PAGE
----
Backlog Adventures: Gone Home

Gone Home is not a game you can be good or bad at.  It’s not a game that will test your twitch reflexes or resource management strategizing or tactical adaptiveness or even really your puzzle-solving abilities.  For a small subset of capital-G-gamers, it’s not even a game – not a “real” game, at least.  (And if you’ve ever been to a comments section, you’ve met these people.)  Gone Home and other games like it have been dubbed “walking simulators,” a term intended as a pejorative by those who think these aren’t “real” games and embraced by those who enjoy them.  But the discussion (such as it is) of how to classify Gone Home misses the point of such games, which is ultimately the point of all games: the experience of playing them, whether or not you want to call it “play” or call them “games.”

By now, two-and-a-half years since the game first appeared on PCs, many people are familiar with the essentials of Gone Home: you play as Katie, a 21-year-old just returning home from a year in Europe to the unfamiliar house her family moved to in her absence, only to discover that, though it’s the middle of the night, everyone – Mom, Dad, and sister Sam – is gone.  To figure out what has happened, you wander through the house, picking up objects and reading documents, trying to piece together a year’s worth of family drama.  And that’s it.

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To some, the “that’s it” is a criticism: what the game is missing is the need to defend yourself from hordes of attacking werewolves using the increasingly sophisticated arsenal of weapons you find around the house, an adventure for which the family drama is context and backdrop.  To others, the “that’s it” is grand praise, as in: that’s all developer Fullbright needed to make an engrossing game.  I find myself squarely in the latter camp.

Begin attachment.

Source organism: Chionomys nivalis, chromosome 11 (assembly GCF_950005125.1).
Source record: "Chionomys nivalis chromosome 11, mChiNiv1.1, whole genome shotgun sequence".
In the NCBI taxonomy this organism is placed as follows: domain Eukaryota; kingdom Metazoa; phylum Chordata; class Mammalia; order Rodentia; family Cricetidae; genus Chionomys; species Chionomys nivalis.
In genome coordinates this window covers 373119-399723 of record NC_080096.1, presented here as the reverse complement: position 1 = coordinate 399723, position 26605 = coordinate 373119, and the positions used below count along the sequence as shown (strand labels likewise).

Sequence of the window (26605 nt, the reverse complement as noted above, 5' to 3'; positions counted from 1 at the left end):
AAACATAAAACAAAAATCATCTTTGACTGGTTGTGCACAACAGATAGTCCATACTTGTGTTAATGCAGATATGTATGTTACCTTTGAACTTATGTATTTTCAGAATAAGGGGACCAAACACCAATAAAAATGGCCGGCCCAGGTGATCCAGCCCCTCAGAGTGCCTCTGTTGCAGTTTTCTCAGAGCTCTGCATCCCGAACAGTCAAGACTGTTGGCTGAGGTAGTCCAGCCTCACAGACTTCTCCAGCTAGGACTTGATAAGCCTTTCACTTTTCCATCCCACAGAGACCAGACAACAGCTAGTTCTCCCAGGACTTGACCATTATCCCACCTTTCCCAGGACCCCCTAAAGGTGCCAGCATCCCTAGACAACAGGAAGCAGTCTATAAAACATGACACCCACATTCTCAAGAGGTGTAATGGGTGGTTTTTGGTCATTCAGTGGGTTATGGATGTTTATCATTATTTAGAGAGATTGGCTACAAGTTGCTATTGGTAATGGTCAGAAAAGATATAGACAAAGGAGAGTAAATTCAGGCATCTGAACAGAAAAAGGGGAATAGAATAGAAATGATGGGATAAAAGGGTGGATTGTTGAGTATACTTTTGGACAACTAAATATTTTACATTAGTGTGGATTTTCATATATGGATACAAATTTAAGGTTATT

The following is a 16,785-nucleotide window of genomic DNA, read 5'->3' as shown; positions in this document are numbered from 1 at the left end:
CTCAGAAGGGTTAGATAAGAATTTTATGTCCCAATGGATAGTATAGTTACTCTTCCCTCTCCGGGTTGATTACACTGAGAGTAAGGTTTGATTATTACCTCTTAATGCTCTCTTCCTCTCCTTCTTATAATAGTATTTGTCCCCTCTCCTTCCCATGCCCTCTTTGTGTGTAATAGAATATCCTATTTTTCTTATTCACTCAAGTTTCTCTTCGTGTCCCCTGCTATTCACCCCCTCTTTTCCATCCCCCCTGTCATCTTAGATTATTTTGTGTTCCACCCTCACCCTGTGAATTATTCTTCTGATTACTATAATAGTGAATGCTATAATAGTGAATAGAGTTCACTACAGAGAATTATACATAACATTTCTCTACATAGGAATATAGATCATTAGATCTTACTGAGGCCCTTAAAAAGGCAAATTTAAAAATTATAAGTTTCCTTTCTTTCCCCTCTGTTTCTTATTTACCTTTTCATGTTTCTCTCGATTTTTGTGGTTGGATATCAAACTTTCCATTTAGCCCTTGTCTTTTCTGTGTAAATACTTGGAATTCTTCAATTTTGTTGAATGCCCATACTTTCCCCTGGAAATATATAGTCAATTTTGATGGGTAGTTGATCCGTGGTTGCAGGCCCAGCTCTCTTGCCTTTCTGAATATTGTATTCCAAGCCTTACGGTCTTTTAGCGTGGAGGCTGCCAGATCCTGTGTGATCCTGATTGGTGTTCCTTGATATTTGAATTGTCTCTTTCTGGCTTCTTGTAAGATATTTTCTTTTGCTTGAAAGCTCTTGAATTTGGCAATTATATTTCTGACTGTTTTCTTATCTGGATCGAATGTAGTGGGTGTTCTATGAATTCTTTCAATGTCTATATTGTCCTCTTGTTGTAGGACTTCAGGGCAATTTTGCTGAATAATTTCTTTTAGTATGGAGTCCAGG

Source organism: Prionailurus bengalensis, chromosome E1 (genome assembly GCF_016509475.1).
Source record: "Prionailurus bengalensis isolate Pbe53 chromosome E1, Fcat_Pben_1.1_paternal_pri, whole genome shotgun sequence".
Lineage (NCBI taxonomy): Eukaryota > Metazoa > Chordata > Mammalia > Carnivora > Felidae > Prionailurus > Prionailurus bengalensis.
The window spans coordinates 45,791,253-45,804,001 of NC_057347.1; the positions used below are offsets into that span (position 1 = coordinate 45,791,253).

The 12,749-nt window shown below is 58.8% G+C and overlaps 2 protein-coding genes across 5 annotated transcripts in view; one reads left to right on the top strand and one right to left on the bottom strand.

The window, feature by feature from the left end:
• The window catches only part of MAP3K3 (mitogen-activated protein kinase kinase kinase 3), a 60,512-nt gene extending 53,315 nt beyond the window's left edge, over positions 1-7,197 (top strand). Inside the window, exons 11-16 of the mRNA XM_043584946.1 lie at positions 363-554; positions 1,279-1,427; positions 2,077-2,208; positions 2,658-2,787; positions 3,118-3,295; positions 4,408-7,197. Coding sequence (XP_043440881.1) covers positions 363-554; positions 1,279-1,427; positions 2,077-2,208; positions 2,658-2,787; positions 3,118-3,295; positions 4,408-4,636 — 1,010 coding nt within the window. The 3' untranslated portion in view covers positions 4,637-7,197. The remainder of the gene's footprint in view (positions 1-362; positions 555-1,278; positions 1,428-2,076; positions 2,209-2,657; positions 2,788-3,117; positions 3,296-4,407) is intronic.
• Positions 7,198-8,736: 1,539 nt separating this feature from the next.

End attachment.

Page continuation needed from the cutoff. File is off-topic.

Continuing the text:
If you watch a lot of competitive cooking on TV (as I do), then you’re familiar with a certain scene that plays out again and again: contestant A will break his or her brain trying to come up with an inventive dish that combines three different cuisines, uses a half-dozen cutting-edge techniques, and probably has a foam; and then contestant B will make a steak with rosemary and garlic, and will win the day.  The judges will praise contestant B for things like “restraint” and “respecting the ingredients” and having the talent and confidence to offer up such a straightforward dish.  Gone Home is that kind of dish: four ingredients, simple presentation, near-flawless execution, delicious.

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Gone Home’s core components – scattered clues, audio-logs, environmental storytelling – are the secondary or tertiary components in most games.  It’s as if you took a BioShock game and removed all the weapons, plasmids, puzzles, hacking, vending machines, Big Daddies, and Little Sisters; you’d be left just wandering around Rapture, listening to audio-logs, trying to piece together what had happened.  And it’s to the credit of a game like BioShock that this environmental storytelling is as engaging as it is, despite being less central to the game than its systems and mechanics.